Waters said Thursday that, since her remarks and the backlash to them, she’s received a “very serious death threat.” It prompted her to cancel events in Texas and Alabama this weekend, reports the Washington Post.

Republicans argue that Waters is pushing the bounds of civility

Critics seized on Waters’s reaction as an example of what they called a new extremism in politics.

“The people who claim tolerance seem to be the most intolerant in this process,” House Majority Leader Kevin McCarthy said during a Fox News interview, adding, “We need civility in this country, but the idea that you’re asking people to go forward, that becomes very dangerous and it becomes a risk inside our country as well.”

House Majority Leader Paul Ryan has also asked Waters to apologize for the remarks, and said that there’s just “no place for that in our public discourse,” even as he skirted critiquing Rep. Steve King for his promotion of a neo-Nazi.

Trump chimed in on the discussion on Monday afternoon and threw in an insult of Waters’s intelligence, while falsely suggesting that she was advocating for “harm” toward his supporters.

He went on to attack her repeatedly over the next few days, calling her the “unhinged” face of the Democratic party.

Trump has himself called for political violence against protesters before in the past, something that Waters pointed out on Tuesday. “Maybe he should have been roughed up,” Trump said about a rally protester in 2015. “I’d like to punch him in the face,” he said about another the next year. Trump has also been criticized for promoting violence on social media, including a tweet that showed him beating up a person with a CNN logo overlaid on his face.

The Waters debate is among the latest incidents to prompt discussion about how political rhetoric has become more violent of late on both sides of the aisle. After the recent back-and-forth, government officials — including Waters —have espoused heightened concerns about security this past week.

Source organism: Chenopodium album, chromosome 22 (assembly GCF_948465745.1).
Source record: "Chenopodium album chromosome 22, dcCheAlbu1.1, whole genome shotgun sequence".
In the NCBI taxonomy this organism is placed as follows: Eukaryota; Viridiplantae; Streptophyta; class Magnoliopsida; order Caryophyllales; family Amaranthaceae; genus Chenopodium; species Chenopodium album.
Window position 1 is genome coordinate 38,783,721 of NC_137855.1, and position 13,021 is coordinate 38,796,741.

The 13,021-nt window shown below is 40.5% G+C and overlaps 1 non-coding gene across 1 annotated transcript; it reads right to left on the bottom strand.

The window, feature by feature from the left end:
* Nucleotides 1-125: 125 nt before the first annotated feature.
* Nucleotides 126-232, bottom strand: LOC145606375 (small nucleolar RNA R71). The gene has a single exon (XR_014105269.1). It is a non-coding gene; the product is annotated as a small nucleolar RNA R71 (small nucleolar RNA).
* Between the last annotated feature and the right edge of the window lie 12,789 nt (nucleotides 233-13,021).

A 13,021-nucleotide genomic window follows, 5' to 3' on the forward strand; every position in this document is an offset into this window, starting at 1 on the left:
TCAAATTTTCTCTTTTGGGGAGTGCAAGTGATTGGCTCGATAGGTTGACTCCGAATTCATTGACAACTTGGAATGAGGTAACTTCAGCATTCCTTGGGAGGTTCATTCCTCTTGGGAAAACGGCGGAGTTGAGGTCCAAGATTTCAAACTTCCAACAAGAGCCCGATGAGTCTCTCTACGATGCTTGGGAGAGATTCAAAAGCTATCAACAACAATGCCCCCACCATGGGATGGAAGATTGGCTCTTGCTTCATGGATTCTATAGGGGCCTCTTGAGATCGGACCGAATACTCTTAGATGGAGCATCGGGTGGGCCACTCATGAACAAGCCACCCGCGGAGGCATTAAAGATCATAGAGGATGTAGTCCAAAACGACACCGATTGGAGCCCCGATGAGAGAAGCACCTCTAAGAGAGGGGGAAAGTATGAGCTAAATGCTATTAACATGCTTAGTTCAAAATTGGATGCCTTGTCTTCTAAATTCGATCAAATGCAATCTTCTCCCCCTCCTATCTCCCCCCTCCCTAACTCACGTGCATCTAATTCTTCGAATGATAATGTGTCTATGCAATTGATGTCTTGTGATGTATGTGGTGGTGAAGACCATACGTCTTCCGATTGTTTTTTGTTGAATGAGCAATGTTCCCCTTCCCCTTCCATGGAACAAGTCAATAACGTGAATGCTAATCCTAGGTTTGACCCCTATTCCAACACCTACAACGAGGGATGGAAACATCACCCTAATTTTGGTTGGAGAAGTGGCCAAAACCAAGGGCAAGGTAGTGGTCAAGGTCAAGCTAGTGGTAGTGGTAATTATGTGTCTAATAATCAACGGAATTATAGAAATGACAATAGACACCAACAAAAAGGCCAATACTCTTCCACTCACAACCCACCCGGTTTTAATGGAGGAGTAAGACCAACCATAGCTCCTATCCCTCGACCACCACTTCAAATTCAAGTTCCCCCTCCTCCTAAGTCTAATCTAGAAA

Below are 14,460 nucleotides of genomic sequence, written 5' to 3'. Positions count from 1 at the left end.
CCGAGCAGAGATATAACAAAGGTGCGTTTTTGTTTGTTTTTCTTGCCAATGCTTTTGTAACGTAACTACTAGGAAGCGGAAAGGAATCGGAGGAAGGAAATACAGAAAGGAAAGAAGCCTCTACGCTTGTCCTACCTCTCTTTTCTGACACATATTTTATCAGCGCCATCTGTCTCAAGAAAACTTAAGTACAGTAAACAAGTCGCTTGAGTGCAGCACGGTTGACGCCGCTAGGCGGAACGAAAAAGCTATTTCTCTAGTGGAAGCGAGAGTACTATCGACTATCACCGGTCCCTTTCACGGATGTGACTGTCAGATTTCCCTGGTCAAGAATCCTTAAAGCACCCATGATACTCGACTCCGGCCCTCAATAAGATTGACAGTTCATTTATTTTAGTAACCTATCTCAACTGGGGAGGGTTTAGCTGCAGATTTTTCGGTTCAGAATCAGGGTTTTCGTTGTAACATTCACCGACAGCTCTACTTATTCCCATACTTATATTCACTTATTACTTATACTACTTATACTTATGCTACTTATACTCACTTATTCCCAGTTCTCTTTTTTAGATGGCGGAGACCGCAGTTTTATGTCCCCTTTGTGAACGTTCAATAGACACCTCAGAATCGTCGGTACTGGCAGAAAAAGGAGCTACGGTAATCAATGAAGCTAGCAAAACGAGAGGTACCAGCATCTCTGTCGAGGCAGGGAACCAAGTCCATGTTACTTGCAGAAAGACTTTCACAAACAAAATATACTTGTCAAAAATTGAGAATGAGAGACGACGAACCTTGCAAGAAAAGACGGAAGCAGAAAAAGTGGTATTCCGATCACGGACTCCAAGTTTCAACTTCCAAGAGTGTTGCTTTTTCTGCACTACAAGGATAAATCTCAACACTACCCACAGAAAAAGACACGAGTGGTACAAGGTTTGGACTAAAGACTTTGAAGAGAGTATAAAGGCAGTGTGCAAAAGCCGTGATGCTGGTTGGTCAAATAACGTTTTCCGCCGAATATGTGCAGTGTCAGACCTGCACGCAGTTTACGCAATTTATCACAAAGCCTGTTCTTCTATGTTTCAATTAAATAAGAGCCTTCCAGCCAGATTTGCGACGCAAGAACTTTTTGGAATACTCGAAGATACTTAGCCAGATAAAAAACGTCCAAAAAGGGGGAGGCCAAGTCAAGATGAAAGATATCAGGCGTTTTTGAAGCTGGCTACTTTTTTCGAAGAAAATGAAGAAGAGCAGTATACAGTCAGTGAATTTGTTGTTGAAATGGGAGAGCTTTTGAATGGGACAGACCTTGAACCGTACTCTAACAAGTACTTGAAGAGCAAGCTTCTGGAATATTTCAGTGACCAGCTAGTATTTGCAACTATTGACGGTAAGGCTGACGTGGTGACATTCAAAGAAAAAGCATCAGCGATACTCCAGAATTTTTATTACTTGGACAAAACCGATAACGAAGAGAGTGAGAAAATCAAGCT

Pelosi has gone after Waters, too

It’s not just Republicans who seem uneasy about Waters’s calls to action, however. In a tweet Monday morning, House Minority Leader Nancy Pelosi appeared to criticize Waters as well. Waters has become a flash point in a debate within the Democratic Party about how best to push back on Trump.

“Trump’s daily lack of civility has provoked responses that are predictable but unacceptable,” Pelosi wrote. “As we go forward, we must conduct elections in a way that achieves unity from sea to shining sea.”

Former Obama administration adviser David Axelrod also expressed his disagreement with Waters’s tactics and called on people to organize and volunteer to convey their discontent with the administration.

As part of the discussion about civility, some Democrats, including former Education Secretary Arne Duncan, have argued that driving people out of different businesses is a tactic that echoes historic segregation policies.

Other liberals, however, argue that this kind of activism is exactly what Democrats need.

Congressional Black Caucus chairman Cedric Richmond has put out a statement defending Waters’s freedom of speech, per ABC News. “In exercising her constitutional right to freedom of speech at a recent rally, Congresswoman Waters did not, as she has made clear, encourage violence, like President Trump has been doing since the election,” he said. “She, instead, encouraged Americans to exercise their constitutional rights to freedom of speech and peaceful assembly by letting President Trump and members of his Administration know that separating young immigrant children from their parents is not who we are as a country.”

Former CBC adviser Angela Rye has also argued that the attacks on Waters are heavily tied to her race. “It has everything to do with the fact that this black woman is intimidating to some people who can’t handle the truth. It has everything to do with race,” she said during a CNN panel.

Some have also pointed out that Republicans are simply pushing another double standard, and seemed plenty fine with some polite disagreement when a Virginia bakery declined to host a media event with a Democrat like Joe Biden.

In her remarks on Saturday, Waters appeared to suggest that protesting officials in person is necessary to hold the administration accountable, especially in the wake of its gut-wrenching family separation policy.

“We want history to record that we stood up, that we pushed back, that we fought, and that we did not consider ourselves victims of this president,” Waters said during the rally this weekend.